Two Visits, Different Years, to the Famous Pumpkin House
The Pumpkin House in Kenova, West Virginia, is one of the 7 Wonders of West Virginia (What are the other six? I’m taking nominations in the ‘Comments’ section and will do videos/stories on ones that pass muster). For this year’s edition of the Pumpkin House, my Charleston Gazette-Mail colleague, photographer Chris Dorst, and I teamed up on the video you see here. By day, he documented what goes into the cutting, depulping, carving and arranging of the house’s 3,000 pumpkins. It’s a whole lot of of pumpkincraft. I then headed out to document the house by night, shooting around midnight this past Thursday, when only a handful of cars and passersby were out to see the house. To be sure, the traffic jams started the next night, Halloween. If you have never seen the house, now’s the time, before the pumpkins wilt and are donated to farmers for cattle and hog feed. Meanwhile, here’s how you make a pumpkin house.Below, are a few paragraphs of the companion story I wrote about the house for the Gazette-Mail:
KENOVA, W.Va. — It all started innocently enough.
Ric Griffith carved five pumpkins — one each for his three daughters and one for himself and his wife. He set them out on the porch of another house where the family used to live in this small town at the eastern edge of Wayne County.
“The next year I built a shelf and went up to about 20 pumpkins. Then it jumped to about 200 pumpkins.”
In 1991, the family moved to an historic Victorian house at 748 Beech St., with a gabled roof, lots of eaves and a large front and back yard.
Griffith couldn’t help himself. All he could see were new places to put out yet more pumpkins, each featuring a multiplicity of different designs carved out with handheld jigsaws.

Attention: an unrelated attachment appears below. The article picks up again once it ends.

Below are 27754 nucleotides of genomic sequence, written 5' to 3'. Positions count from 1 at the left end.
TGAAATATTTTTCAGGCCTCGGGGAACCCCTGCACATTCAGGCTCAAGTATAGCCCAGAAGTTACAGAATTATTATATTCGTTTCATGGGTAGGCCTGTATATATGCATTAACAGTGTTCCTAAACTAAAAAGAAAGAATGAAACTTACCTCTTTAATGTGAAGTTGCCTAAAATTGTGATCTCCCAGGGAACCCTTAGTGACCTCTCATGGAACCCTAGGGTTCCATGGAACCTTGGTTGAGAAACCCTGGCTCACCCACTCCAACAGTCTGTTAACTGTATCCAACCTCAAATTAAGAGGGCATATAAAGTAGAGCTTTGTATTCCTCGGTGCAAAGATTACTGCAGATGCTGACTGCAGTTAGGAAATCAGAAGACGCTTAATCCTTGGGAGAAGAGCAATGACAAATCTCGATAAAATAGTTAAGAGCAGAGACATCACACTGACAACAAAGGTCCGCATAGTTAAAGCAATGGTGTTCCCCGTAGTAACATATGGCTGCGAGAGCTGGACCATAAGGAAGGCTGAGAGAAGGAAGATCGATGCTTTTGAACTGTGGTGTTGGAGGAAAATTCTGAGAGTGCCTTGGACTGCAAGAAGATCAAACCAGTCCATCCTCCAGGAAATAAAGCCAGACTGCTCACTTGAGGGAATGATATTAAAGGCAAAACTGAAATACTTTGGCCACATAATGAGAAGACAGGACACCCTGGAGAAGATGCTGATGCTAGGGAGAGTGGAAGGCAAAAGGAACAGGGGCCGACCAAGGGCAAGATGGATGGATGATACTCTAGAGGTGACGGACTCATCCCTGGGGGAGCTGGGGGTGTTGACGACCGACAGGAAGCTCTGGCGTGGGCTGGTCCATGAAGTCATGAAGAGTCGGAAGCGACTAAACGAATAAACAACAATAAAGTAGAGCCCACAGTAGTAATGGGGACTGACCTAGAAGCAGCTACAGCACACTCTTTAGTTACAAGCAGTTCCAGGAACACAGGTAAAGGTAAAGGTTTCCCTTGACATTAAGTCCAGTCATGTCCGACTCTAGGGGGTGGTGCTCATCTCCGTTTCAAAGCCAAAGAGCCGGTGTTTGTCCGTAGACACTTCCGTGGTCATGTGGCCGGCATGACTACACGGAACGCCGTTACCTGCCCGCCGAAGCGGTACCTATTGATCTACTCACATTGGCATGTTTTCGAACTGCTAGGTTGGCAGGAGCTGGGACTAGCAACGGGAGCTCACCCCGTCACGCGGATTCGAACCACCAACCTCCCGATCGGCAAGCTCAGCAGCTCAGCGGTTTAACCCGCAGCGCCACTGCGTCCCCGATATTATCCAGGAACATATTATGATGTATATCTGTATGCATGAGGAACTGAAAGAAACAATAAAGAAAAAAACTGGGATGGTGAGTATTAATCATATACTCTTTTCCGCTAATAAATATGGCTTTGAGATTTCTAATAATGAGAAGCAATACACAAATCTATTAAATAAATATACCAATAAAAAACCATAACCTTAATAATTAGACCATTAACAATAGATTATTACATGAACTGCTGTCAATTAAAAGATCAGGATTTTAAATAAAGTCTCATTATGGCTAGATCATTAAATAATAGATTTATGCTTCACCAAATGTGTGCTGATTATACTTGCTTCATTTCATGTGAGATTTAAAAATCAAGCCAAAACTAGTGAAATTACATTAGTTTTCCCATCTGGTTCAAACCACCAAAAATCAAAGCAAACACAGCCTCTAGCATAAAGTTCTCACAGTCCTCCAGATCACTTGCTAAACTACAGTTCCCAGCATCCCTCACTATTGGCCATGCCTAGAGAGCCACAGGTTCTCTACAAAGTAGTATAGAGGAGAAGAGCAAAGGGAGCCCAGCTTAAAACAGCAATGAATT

He kept adding pumpkins, inviting friends and volunteers off the street to help carve them as word grew of that crazy “Pumpkin House” in Kenova .
“In the year 2000, I said we gotta’ do 2,000 pumpkins,” said Griffith, who by day runs the historic Griffith & Fiel drug store on Chestnut Street and recently ended a term as mayor of the town.
After that year, some key volunteers and friends gave him some sage advice after all the hard work of putting out that many pumpkins: “Don’t do 2,000 again!”
It wasn’t as if Griffith didn’t hear what they said. But, like, there was still space for more pumpkins…
“The next year I did 3,000,” he said… | READ ON
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I had forgotten I had done another iPhone-powered video in 2009 on that year’s version of the Pumpkin House, also set to a tune by The Flow (a.k.a., son Lucas, an electronic music composer and DJ). Much trippier, the video hones in on a few of the cool pumpkin designs and animates them. (Well, really, I just jiggled the camera and added some transitions in Final Cut Pro.) Either way, the house is trippy enough. Check it out. Follow the orange signs once you get off the Ceredo-Kenova exit of Interstate 64, to 746 Beech St.